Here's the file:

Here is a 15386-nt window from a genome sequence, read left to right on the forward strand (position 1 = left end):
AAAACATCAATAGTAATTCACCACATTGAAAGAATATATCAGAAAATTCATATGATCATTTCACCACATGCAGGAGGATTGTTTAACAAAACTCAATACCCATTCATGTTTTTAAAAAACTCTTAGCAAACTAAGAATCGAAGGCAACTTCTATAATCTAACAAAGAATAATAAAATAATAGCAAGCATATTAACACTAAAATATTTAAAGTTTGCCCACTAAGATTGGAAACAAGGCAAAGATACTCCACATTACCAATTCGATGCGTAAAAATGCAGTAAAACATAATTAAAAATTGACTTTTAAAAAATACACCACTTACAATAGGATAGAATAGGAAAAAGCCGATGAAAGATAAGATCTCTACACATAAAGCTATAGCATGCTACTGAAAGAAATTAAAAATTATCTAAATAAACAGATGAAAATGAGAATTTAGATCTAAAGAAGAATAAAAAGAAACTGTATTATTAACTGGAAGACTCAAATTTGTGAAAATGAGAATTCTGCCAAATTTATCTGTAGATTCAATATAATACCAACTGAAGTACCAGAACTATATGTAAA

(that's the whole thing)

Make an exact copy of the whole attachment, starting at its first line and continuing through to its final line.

Here is a 15386-nt window from a genome sequence, read left to right on the forward strand (position 1 = left end):
AAAACATCAATAGTAATTCACCACATTGAAAGAATATATCAGAAAATTCATATGATCATTTCACCACATGCAGGAGGATTGTTTAACAAAACTCAATACCCATTCATGTTTTTAAAAAACTCTTAGCAAACTAAGAATCGAAGGCAACTTCTATAATCTAACAAAGAATAATAAAATAATAGCAAGCATATTAACACTAAAATATTTAAAGTTTGCCCACTAAGATTGGAAACAAGGCAAAGATACTCCACATTACCAATTCGATGCGTAAAAATGCAGTAAAACATAATTAAAAATTGACTTTTAAAAAATACACCACTTACAATAGGATAGAATAGGAAAAAGCCGATGAAAGATAAGATCTCTACACATAAAGCTATAGCATGCTACTGAAAGAAATTAAAAATTATCTAAATAAACAGATGAAAATGAGAATTTAGATCTAAAGAAGAATAAAAAGAAACTGTATTATTAACTGGAAGACTCAAATTTGTGAAAATGAGAATTCTGCCAAATTTATCTGTAGATTCAATATAATACCAACTGAAGTACCAGAACTATATGTAAA